52AE: 00          nop                   ?   52AD: 32 00 80    ld ($8000),a
52AF: 80          add  a,b
52B0: C9          ret                   ok

subroutine at $10a2:
50A2: 14          inc  d                ?
50A3: 14          inc  d                ?   My guess of the correct code:
50A4: 03          inc  bc               ?   50a4 11 06 c1     ld de,$c106
50A5: 06 C1       ld   b,$C1            ?
50A7: 21 48 C0    ld   hl,$C048         ok
50AA: 1A          ld   a,(de)           ok
50AB: FE FF       cp   $FF              ok
50AD: 20 07       jr   nz,$50B6         ok
50AF: 7E          ld   a,(hl)           ok
50B0: B5          or   l                ok
50B1: 28 1C       jr   z,$50CF          ok
50B3: 3A 1B C1    ld   a,($C11B)        ok
50B6: 96          sub  (hl)             ok
50B7: ED 44       neg                   ok
50B9: FA D1 02    jp   m,$02D1          ok
50BC: FE 08       cp   $08              ok
50BE: F2 D1 02    jp   p,$02D1          ok
50C1: BD          cp   l                ?
50C2: 12          ld   (de),a           ok
50C3: 77          ld   (hl),a           ok
50C4: 13          inc  de               ok
50C5: 31 31 31    ld   sp,$3131         ? 
50C8: 31 02 DF    ld   sp,$DF02         ?
50CB: C9          ret                   ok
From these guesses I can see, that for example following conversions generate correct code:
$03 --> $11  (e.g. ld de,$xxxx)
$31 --> $23  (e.g. inc hl)
Hey, this looks like a simple swap of bits 1 and 4. But why only for certain commands and not for all of them? Then, I see, that the bitswap is actually done for each byte of the ROM, but in very many cases bits 1 and 4 are the same, and so the result of the bitswap is the same number as the original byte.
This must be the key to the encryption method. I quickly code the bitswap into the MAME driver and start the game up again.
And, wow, it is running !!!
It is June 24, 2006 at 01:24 AM.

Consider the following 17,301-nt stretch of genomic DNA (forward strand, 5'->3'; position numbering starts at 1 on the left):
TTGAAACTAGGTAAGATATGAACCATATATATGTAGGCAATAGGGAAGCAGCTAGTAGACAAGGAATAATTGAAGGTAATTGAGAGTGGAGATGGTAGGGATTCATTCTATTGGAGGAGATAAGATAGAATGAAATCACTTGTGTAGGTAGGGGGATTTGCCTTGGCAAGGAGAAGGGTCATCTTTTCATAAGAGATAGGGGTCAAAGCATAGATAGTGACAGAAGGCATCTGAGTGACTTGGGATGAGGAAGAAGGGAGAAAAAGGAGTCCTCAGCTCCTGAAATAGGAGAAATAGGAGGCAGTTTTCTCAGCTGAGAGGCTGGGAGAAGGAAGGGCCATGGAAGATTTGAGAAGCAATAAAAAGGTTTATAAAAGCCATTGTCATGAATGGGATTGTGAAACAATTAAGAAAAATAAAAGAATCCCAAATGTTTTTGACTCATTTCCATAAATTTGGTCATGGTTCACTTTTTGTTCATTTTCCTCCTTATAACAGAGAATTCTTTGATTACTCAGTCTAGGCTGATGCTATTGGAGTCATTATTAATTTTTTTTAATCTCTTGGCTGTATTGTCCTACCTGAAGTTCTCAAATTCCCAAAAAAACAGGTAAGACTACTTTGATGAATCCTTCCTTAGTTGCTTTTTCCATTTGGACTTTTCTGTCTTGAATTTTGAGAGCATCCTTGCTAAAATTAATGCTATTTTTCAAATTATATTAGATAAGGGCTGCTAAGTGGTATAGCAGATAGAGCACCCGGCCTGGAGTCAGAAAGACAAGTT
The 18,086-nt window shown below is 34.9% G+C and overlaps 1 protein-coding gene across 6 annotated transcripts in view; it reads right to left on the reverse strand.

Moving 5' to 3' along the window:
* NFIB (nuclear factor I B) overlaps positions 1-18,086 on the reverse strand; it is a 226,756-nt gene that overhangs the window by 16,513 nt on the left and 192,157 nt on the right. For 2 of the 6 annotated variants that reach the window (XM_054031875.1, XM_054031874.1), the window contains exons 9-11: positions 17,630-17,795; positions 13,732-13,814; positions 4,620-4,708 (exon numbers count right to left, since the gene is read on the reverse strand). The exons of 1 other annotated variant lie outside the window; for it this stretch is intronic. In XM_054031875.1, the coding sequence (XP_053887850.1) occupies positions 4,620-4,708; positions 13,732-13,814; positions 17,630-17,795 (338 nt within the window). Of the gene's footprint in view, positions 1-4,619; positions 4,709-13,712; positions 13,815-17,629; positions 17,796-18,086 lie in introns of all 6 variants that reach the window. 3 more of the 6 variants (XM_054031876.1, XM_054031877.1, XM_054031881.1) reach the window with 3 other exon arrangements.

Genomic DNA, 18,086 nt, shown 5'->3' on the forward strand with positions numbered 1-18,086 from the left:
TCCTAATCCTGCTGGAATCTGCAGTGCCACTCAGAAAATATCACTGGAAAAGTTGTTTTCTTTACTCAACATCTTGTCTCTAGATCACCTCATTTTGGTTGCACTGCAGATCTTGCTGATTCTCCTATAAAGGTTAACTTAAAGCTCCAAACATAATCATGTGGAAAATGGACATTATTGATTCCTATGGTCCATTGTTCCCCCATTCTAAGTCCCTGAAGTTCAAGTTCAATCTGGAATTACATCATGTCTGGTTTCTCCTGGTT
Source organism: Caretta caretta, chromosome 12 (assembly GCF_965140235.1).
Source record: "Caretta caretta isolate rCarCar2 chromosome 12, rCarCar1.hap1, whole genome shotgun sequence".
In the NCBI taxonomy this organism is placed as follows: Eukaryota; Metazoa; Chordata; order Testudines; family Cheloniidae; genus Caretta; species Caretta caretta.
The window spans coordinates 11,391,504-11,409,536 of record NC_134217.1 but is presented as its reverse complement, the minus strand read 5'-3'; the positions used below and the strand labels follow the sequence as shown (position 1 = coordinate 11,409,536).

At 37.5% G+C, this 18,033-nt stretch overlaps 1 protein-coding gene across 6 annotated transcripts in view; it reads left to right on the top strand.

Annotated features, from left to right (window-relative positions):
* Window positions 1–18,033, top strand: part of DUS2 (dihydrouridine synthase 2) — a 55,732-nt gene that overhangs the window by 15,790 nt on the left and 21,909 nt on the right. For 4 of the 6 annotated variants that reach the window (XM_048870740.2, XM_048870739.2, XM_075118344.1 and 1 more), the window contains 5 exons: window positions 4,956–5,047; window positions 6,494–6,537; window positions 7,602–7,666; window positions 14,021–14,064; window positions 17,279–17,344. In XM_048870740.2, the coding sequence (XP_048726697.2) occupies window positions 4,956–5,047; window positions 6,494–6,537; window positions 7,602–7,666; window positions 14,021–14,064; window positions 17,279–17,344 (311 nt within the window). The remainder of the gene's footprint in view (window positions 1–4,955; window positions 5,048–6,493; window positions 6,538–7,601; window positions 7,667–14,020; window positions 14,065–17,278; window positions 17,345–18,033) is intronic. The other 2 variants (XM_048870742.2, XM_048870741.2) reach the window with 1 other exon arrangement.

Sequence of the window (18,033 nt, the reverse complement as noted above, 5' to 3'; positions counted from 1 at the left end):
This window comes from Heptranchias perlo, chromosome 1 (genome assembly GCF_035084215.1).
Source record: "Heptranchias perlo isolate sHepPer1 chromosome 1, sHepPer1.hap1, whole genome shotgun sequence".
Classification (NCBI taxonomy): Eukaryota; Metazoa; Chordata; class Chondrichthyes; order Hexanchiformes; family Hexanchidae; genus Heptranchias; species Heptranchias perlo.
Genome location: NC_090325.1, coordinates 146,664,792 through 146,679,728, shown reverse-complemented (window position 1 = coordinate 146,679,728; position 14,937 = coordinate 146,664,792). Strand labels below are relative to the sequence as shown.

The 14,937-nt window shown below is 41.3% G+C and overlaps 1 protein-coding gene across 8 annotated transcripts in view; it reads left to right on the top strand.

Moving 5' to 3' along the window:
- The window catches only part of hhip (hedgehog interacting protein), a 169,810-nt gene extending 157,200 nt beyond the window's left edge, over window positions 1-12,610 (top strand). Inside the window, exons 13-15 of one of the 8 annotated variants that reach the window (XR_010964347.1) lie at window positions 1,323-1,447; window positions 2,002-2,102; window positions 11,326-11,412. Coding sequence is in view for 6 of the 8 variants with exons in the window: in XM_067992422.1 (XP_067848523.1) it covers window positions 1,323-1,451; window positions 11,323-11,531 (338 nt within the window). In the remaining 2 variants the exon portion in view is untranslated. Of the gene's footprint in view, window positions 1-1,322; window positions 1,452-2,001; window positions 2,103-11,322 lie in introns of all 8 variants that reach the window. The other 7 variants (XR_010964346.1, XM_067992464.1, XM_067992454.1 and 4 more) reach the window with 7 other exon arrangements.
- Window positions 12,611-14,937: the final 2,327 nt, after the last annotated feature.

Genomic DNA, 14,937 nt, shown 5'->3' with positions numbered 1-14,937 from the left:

First, the Union Jack! Then, the scrolling title text on the bottom of the screen. Attract mode is running! No sound, no controls implemented, wrong graphics, but for the first time the game is running :-)
Now, I am sure, that I can do the rest easily and go to bed after implementing the DIP switch to turn the Union Jack on and off.

June 26, 2006: The "rest" is not as easy as I thought. Fhe first problem is, that the attract mode is OK, but the game itself crashes. I go back to the disassemblies to find, that the order of the ROMs in memory is still wrong, and that only certain ROMs seem to have the bitswap. I just try out different combinations of locating ROMs in the address space and different combinations of applying my bitswap and the 8 byte block swap on the ROMs. After a lot of guessing, I can also make the game code run. It is a side scroller like Scramble! Is it Scramble hardware (which is also Galaxian-like)? Still not clear.
The game has 2 character sets (text and graphics). How is the switch between them done? I turn on the text characters for the moment to be able to read the texts.
I play around with the service mode the game has built in. In this mode it is easy to find out exactly where the controls are mapped in memory. Except for the switch to delete swear words from the "Roll of Honour", which is not tested in Dambuster's service mode.
The colors are still completely wrong, as I decided to use the Galaxian palette ROM dump for the moment. But in the real game, is there a palette RAM, or are there palette ROMs missing??

June, July, and August 2006: With the early-stage MAME driver I see that there are writes to memory locations $8000 and $8001. What is this? Could it be some kind of sound? I try to map it to the LFO simulation in the Galaxian driver. But probably, it has nothing to do with sound. There seems to be nothing like that in the Galaxian hardware. The Dambusters schematics will have to be analyzed to figure out how the machine really works. Dambusters is a Galaxian derivative, so I also get schematics of Galaxians and of Moon Cresta (a Galaxian clone) to compare them to the Dambusters schematics.
The main board is almost the same as Galaxians but there is a strange daughter board that seems to be responsible for the different behavior. Unfortunately, the schematics of the daughter board are not exact. There are no chip descriptions on it, just sequential numbers. Probably SWR did this to make reverse-engineering harder for competitors.